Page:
The shift to doing good, creating a holistic education program and 8 nuggets about Edtech in China
Earlier this month, Beijing hosted one of the largest education technology conferences in the world. This time last year, the GET Summit brought together 6,000 attendees – they doubled this year. 12,000 attendees from all over the world landed in smoggy Beijing to wheel-and-deal, greet-and-meet and educate themselves (pun intended).
This is a summary of thoughts and observations from the summit. It will be split into 2 segments: the plenary session’s keynotes and everything else.
A plenary session is basically the stage-of-stages. It’s where all the main guests present; in Beijing, where all the reporters and government officials (and everything in between) gather. It was kicked off by from Tencent.
Tencent went from powerhouse that could do no wrong, to being criticized by the Ministry of Education of China for addictive non-productive games. It lost $160 billion in value, roughly a Netflix equivalent, due to the backlash. This set up for an interesting keynote by Daosheng Tang, Vice President. The VP delivered a speech at GETSummit that in short, summarised Tencent as a socially responsible tech company. No longer was the focus to attract users to it’s entertainment ecosystem (it owns Clash Royale, Clash of Clans, League of Legends, Wangzhe Rongyao, and 42 percent of China’s gaming market; equivalent to almost half of Tencent’s profits). Mr Tang’s speech had zero mention of entertainment, but lots of mentions of helping underprivileged communities, and helping said community members upgrade their skills, etc. The 180 degree change was made crystal clear to everyone watching, and now Tencent is going to do everything to leverage their wide reach (e.g. WeChat is used by 83% of Chinese smartphone users) for the greater good of the Chinese people.
Once you have the biggest player fall into line, typically others follow suit. Ensuing Tencent’s socially responsible tech company speech — TAL Education Group was up next.
Last year’s summit, STEM education was all the rave. The conversation revolved around getting more STEM in the classroom, in the tutor groups, and into homes. That sentiment no longer held up. Songye Zhou, General Manager at TAL, talked about how home/family education is critical but it must be founded on love, morality and spirituality. The focus should be less on “hard” education (read: standardised test) and focus on “soft” education.
As the plenary session progressed, it was clear that all the companies got Beijing’s memo. You must focus on being good and doing the right thing. DadaABC, Netease, and the remaining Chinese education firms echoed the same sentiment as their larger peers.
Contrast this to what has been happening with the largest companies in the US, such as Facebook and Amazon. This just shows how companies react to regulatory pressure, what goes through the senior managements’ thoughts, and ultimately how that trickles down to the users.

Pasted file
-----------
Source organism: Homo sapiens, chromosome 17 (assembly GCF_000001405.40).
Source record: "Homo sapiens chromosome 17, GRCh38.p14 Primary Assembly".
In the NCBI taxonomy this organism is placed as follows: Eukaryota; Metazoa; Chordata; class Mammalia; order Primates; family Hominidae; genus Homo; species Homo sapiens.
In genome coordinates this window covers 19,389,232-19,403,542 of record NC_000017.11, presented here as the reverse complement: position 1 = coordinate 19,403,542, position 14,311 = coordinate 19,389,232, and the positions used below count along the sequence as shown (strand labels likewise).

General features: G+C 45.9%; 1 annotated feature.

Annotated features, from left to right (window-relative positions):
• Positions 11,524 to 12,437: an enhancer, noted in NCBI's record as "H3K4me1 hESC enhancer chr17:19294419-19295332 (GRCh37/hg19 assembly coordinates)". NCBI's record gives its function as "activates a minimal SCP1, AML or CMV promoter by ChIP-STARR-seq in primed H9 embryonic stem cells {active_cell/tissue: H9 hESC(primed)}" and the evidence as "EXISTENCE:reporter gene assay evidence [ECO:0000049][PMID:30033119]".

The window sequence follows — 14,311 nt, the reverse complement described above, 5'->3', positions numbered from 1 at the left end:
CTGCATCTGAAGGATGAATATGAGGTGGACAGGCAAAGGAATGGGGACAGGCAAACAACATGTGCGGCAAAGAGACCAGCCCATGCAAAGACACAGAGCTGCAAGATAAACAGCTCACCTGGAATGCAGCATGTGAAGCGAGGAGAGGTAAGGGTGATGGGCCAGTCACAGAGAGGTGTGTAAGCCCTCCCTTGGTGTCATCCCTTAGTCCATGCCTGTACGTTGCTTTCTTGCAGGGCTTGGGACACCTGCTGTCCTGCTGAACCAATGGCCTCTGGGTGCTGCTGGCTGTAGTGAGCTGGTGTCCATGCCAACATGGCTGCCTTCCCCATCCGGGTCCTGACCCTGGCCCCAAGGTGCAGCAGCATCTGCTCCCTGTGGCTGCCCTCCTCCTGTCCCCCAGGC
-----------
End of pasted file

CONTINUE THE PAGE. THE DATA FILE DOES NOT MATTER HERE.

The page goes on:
On other nuggets from the conference, we will do a quick hitting point-by-point summary:
When in China, use Chinese lucky numbers — we are capping the nuggets at 8.
- WeChat still runs supreme. It’s on the local’s tongue, mind and (most importantly) phones. Very few non-Chinese truly understand WeChat and its reach/power. This is shocking, given it’s been huge for more than half a decade now.
- On a similar note, KOLs (aka influencers) are big. KOLs in China are bigger. Mom KOLs in China are the biggest. The best way to spread the word amongst Chinese Edtech consumers is through KOL Moms.
Side-only-in-China-note: one of the keynotes was given by a private tutor —Kaiwen He. Key nugget is this private tutor has 6.6 million followers on Weibo (Kobe Bryant has 9 million Instagram followers).
- Beijing’s de-emphasis of standardised exams, combined with change of wind sweeping “hard” education away. Beijing is aware that the population needs to be more creative, holistic and value-add; precisely what they are addressing.
- Saying a lot by not saying anything: Not a single mention of the ongoing trade-war. Even though the event had almost 1,000 non-Chinese attendees.
- B2B businesses, especially in Education are still in the early stages of their development. Most of the successful Education businesses in China are in B2C space. The conference reflected that, where most of the “market entry” strategy workshops were focused on how to get the parent/family/ student to buy in, rather than the school/university/corporate.
- There is a growing positive sentiment amongst Chinese Edtech to sell to markets such as Turkey, Russia and other markets shunned by the US/European players. Chinese Education companies feel the consumer behavior is closer to their own, compared to US/European markets.
- Pricing is critical in China. The more ways you can price your product, the better off you are. Group buying, term/yearly discounts, rebates on social shares — and everything in between. The more ideas you have on your pricing, the better chances you can sell, and ultimately succeed.
- Valuations are cooling down. Cooling down is a relative term, but going from crazy to not crazy is still cooling down. Long term everyone is better off; short term, founders will have a slightly harder time fundraising.
The global ecosystem goes in waves of increased and decreased volatility. This isn’t a new concept, but what is clear that each wave requires ever fresher approaches and ideas. Therefore, companies and individuals that are more adaptable and creative will flourish. Beijing knows that.
The 1+8 Things You Need to Know About Edtech in China was originally published in Fusion by Fresco Capital on Medium, where people are continuing the conversation by highlighting and responding to this story.